Although it has been quite understood all along that the garrison of Kassala was never within the sphere of the British military operations in the Soudan, nevertheless great interest has naturally been felt in the fate of that place in consequence of the gallant manner in which the Commander and the garrison have held their post. Her Majesty's Government have considered various proposals embracing the subject of their relief, and have taken such measures and have offered such suggestions as they could properly offer; but, I am sorry to say, at present without any positive result. With regard to Italy, I am not aware of the state of facts to which the hon Gentleman refers—namely, the statement that the Italian Government is prepared to send assistance for the relief of Kassala if asked to do so by Her Majesty's Government. There have been communications with the Italian Government on the subject; but they are of a confidential character, and therefore I have nothing to state at present in regard to them.

asked whether the garrisons of Kassala and Senaar were not among the garrisons which the late General Gordon wished to withdraw from the Soudan; and, whether the orders given to Admiral Hewett on his Mission to Abyssinia did not also include the withdrawal of these garrisons?

said, the withdrawal of these garrisons, if it could be effected, was always an object of interest to the British Government. What he had stated was that the relief of the garrison of Kassala had never been within the sphere of their military operations, and that was strictly correct.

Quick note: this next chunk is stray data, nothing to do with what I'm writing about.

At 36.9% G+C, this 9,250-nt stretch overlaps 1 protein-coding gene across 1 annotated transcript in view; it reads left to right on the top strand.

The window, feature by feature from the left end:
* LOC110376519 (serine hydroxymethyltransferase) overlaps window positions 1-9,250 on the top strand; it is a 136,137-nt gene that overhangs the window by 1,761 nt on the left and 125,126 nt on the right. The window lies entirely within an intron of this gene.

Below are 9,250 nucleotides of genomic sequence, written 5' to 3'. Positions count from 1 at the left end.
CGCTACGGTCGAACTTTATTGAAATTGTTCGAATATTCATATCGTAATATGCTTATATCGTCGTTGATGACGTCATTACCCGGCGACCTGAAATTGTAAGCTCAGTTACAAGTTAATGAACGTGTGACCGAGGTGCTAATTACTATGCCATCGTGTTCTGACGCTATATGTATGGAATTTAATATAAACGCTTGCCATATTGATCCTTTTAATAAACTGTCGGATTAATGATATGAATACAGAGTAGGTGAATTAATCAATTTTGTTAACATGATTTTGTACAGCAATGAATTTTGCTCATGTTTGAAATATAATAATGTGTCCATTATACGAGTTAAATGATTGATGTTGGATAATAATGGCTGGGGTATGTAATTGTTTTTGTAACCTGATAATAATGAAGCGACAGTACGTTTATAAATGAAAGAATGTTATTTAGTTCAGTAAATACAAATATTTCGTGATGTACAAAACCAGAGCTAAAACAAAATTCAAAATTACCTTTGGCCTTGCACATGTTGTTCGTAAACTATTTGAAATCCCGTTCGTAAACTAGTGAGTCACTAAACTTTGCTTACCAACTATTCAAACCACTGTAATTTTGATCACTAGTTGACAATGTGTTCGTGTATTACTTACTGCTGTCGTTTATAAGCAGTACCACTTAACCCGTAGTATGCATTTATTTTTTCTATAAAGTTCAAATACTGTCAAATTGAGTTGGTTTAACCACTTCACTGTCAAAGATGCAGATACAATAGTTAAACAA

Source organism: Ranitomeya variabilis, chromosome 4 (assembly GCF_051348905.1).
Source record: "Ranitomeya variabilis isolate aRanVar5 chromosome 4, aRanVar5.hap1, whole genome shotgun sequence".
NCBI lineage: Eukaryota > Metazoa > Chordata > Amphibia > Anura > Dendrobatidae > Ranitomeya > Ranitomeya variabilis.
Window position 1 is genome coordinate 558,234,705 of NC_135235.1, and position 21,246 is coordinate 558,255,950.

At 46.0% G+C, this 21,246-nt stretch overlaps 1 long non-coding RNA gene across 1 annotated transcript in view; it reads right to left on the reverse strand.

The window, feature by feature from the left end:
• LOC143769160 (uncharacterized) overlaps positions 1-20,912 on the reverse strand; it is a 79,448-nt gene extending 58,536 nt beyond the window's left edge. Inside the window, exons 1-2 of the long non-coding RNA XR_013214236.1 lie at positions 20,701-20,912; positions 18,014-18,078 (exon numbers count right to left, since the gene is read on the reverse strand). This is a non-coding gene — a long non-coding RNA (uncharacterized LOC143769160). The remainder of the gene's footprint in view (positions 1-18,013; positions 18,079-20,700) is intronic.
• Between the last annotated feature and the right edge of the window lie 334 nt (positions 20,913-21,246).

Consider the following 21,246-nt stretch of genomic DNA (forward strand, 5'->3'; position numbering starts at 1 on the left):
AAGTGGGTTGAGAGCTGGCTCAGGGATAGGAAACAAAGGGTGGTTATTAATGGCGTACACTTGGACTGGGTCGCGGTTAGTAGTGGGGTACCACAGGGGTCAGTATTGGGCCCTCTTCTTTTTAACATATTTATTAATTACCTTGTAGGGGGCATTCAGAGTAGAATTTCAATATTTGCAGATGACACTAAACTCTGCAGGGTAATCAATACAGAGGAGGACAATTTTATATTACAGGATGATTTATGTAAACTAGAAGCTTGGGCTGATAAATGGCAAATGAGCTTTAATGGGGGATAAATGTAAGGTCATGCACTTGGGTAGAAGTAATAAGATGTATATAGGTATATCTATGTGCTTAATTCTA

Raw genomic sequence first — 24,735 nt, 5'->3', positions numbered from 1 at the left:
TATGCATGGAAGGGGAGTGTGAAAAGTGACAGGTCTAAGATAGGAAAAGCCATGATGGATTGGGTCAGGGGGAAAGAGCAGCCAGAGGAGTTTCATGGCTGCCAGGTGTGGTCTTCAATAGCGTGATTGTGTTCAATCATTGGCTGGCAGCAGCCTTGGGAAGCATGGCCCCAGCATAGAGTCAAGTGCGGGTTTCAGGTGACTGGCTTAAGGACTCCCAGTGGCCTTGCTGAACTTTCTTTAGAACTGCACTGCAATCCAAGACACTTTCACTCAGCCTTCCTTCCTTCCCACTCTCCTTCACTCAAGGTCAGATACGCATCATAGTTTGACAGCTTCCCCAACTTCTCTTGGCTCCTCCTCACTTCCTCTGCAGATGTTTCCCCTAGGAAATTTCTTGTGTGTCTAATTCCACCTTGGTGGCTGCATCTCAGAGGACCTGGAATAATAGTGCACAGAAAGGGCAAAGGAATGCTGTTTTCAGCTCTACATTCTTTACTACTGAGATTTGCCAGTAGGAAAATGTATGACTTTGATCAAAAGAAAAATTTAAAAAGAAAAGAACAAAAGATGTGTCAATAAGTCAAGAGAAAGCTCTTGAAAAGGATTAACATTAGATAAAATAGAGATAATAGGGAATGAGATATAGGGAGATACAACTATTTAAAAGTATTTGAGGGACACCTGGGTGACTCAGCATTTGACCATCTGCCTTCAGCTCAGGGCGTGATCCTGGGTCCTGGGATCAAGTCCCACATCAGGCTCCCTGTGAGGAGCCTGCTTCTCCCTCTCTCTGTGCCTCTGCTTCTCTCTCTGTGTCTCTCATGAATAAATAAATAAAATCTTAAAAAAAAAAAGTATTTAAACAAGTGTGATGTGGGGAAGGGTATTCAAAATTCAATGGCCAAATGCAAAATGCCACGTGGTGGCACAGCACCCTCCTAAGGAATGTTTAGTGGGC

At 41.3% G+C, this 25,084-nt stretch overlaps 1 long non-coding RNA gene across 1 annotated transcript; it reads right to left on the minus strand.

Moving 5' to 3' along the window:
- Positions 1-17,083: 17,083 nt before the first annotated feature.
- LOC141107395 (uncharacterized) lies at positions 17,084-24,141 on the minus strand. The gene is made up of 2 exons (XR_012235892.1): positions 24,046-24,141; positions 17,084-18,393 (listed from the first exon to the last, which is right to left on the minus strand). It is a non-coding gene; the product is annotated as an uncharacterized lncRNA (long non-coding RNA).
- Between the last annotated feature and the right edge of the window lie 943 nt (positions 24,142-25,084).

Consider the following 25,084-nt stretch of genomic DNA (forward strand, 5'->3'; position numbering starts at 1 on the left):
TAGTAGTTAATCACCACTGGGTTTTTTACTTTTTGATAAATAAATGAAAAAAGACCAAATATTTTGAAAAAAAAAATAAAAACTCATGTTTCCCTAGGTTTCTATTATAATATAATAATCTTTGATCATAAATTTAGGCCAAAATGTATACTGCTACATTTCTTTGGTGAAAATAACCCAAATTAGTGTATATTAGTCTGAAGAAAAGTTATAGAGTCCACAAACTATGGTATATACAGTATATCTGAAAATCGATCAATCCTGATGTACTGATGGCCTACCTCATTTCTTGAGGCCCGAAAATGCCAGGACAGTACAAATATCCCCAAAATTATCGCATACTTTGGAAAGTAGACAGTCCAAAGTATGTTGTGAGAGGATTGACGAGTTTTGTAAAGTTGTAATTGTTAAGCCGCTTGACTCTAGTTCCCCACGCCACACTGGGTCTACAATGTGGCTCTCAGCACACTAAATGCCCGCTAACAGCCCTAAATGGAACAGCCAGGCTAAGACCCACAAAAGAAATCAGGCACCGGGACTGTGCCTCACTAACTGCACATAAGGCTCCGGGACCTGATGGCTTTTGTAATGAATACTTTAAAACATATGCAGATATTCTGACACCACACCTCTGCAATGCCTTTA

HC Deb 27 July 1885 vol 300 cc64-5 64
asked the Under Secretary of State for Foreign Affairs, Whether the report in The Standard, dated Cairo, July 21, with regard to Kassala, is correct— Captain Chermside telegraphs that the rebels, in great force, attacked the suburbs of Kassala on June 15 and 16. After severe fighting, they were repulsed by the garrison, who killed 3,000 of the rebels, and captured 1,000 oxen, 1,000 sheep, and 700 rifles. It is understood here that the British Government is in hopes of an arrangement being made with King John of Abyssinia for the relief of the Kassala garrison by Ras Aloula, the Abyssinian General.


We have received intelligence of a severe defeat of the besiegers by the garrison of Kassala; but the details in the newspaper quoted are not contained in the official Report. I do not think it would be expedient at present to announce what steps Her Majesty's Government are taking with a view to the safe withdrawal of the garrison from Kassala.